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Sunday, December 30, 2007

Are Freemasons Really Pagans

Are Freemasons Really Pagans Cover No.

The question hinges on the definition of the term. Pagan can mean unenlightened or irreligious. Augustine Tertullian uses the term "heathen" in much the same sense to refer to one who is not a Christian, Jew or Muslim. The majority of freemasons are practicing Christians, Jews and Muslims and are therefore not pagan in this sense. By this definition though, Buddhists, Hindus and adherents of many other faiths and beliefs would be termed pagan. The term pagan has been used as a blanket condemnation of those who are not Christian or not a member of the particular church of the person using the term. No discussion is possible with those who define their terms to suit their own purposes.

Pagan can also simply refer to pre-Christian. This reflects an historical fact and no criticism should be leveled against the intellectual development and literary qualities of, for instance, the early Greeks, simply because they weren't Christian.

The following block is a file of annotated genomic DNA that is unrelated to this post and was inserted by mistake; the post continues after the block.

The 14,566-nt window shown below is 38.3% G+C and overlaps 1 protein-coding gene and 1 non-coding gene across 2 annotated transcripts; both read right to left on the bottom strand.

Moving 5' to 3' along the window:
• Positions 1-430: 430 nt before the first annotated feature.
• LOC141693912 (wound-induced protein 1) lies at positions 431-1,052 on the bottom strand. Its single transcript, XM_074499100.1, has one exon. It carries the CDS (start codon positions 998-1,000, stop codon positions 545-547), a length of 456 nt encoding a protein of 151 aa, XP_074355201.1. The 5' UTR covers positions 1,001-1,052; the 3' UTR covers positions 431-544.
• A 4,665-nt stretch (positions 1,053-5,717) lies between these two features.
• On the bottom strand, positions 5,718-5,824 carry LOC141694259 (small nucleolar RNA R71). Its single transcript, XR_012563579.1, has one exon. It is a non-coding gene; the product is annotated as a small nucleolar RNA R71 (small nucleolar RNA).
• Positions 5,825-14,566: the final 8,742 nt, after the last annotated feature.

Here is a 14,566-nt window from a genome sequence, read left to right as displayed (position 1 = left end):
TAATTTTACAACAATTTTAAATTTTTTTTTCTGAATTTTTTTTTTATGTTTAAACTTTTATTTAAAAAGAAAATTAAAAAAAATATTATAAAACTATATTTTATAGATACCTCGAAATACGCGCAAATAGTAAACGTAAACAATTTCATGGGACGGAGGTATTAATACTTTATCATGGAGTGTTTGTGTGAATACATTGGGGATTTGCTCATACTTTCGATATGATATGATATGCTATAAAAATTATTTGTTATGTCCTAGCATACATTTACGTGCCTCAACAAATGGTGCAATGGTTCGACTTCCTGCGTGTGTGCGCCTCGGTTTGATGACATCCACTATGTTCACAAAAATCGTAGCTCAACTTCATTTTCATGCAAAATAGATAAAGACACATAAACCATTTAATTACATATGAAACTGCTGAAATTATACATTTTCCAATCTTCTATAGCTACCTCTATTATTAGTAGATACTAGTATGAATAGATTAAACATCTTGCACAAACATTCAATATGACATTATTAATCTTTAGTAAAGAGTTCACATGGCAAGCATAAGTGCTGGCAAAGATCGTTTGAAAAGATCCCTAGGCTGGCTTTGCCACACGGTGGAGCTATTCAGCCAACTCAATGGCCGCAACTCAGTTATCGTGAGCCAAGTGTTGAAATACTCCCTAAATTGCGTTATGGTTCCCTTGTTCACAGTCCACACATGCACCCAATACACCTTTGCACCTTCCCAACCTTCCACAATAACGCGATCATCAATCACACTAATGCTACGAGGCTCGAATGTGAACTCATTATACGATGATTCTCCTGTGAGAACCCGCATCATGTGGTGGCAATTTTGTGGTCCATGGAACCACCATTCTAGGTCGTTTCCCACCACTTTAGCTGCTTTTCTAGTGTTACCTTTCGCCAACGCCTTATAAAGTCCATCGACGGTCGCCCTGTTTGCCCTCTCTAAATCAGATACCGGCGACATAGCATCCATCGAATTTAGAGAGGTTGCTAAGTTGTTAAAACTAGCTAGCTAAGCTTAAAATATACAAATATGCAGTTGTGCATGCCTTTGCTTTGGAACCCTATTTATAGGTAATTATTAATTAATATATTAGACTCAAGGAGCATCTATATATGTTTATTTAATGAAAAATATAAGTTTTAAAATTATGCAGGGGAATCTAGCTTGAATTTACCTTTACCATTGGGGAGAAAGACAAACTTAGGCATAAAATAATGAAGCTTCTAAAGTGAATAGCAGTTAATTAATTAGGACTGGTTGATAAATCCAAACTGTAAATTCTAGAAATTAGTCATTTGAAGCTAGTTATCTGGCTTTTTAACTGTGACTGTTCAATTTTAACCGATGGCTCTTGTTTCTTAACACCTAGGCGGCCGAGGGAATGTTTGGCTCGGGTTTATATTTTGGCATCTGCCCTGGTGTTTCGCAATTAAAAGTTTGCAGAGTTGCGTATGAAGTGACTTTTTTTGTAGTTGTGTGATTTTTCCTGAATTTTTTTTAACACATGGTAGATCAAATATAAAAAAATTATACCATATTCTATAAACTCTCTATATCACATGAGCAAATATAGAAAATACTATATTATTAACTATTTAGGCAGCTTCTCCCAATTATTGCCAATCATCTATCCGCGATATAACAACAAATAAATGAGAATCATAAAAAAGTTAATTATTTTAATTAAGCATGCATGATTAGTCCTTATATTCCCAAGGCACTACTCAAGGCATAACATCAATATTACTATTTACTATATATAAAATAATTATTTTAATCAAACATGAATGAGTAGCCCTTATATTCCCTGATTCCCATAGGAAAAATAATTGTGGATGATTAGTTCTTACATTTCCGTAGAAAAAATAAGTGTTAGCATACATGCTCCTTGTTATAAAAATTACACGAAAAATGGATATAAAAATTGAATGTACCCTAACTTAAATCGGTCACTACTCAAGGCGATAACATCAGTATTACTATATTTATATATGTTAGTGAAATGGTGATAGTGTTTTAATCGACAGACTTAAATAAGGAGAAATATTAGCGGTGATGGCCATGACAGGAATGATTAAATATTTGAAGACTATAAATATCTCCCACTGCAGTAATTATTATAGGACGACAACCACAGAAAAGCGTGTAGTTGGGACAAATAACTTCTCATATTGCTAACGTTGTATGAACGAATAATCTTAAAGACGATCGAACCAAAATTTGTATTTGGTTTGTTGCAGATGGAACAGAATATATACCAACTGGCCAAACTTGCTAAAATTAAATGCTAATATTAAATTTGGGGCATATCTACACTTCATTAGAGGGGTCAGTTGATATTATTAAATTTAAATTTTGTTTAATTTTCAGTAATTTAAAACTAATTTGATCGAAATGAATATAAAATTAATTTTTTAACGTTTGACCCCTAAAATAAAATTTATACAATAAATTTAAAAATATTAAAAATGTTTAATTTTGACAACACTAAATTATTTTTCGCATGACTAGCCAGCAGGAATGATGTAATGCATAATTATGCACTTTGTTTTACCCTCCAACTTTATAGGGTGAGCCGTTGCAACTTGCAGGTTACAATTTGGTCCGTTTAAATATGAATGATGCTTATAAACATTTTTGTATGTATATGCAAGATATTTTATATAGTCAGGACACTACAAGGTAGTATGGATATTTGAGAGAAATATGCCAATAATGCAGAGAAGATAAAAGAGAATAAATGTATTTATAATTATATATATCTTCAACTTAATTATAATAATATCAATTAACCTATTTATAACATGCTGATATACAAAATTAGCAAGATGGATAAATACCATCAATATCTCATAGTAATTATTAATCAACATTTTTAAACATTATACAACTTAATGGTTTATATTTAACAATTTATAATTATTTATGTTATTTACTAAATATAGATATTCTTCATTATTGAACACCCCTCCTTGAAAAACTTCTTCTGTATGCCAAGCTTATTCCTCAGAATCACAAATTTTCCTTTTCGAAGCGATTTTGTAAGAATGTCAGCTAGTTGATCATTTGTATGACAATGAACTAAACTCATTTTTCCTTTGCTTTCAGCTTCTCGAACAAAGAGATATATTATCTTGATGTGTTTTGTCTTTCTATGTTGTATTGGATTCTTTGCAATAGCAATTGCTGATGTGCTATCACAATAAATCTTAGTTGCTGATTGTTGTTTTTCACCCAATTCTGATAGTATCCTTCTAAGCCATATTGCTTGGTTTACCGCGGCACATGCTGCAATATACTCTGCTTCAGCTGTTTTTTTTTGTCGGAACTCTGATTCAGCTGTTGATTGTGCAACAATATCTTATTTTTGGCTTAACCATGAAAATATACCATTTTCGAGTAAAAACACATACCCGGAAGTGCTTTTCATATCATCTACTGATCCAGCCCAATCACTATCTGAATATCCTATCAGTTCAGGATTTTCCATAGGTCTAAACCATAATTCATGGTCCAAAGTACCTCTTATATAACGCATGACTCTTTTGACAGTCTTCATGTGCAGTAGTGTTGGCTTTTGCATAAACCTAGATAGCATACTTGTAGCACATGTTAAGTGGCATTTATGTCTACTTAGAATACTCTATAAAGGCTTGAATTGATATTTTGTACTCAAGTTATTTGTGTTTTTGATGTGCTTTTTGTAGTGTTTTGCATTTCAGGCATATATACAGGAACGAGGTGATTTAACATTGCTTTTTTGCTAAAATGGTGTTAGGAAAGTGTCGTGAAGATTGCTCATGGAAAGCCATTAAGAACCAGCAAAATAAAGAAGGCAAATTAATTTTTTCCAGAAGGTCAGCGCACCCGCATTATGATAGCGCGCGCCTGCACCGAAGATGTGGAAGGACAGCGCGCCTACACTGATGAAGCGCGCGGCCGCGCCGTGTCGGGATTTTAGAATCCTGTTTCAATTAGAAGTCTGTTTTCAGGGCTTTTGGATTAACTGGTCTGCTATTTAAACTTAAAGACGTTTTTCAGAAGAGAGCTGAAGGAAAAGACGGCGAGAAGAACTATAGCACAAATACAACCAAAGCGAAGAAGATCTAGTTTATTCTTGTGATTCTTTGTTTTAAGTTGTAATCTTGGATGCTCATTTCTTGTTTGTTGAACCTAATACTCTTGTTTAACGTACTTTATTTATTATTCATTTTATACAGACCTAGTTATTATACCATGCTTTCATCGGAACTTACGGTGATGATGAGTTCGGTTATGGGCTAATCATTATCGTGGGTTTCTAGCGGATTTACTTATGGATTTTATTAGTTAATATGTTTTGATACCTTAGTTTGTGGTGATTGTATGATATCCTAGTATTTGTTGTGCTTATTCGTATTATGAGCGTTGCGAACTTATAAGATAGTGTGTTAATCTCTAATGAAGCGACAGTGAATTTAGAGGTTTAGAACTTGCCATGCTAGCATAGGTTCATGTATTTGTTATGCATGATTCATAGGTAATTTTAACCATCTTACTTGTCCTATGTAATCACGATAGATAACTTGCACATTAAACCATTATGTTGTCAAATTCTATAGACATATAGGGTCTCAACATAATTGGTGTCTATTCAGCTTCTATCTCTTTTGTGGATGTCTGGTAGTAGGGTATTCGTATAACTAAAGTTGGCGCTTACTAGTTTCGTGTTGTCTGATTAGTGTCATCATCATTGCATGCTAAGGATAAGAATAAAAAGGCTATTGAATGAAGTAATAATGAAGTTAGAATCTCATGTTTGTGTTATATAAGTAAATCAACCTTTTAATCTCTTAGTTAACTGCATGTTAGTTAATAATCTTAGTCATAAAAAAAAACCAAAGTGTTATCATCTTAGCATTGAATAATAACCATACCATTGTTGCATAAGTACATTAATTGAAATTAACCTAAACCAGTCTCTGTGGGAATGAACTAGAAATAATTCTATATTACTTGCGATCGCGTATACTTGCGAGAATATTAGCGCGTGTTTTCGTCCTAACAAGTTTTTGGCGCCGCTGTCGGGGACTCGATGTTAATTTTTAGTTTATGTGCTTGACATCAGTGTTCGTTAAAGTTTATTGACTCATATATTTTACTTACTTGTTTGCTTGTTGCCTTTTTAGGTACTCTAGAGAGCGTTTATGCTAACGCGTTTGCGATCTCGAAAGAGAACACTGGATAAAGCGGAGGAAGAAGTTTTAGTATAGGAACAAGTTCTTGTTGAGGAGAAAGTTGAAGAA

But all these definitions turn on religious beliefs. Freemasonry is neither a religion nor does it promote any particular religious beliefs. Individual freemasons may be termed pagan by narrow-minded sectarians, but Freemasonry can be no more pagan than a town council because it practices a democratic process developed by ancient Greeks, or the medical profession because doctors swear an Hippocratic oath.

Those who would accuse Freemasonry of being pagan generally use the term as a synonym for non-Christian, which becomes a synonym for un-Christian, and by extension, a synonym for anti-Christian.

Free eBooks (Can Be Downloaded):

Manly Palmer Hall - The Secret Teachings Of All Ages
Aleister Crowley - Freemason Letter On Crowley Status
Franz Cumont - After Life In Roman Paganism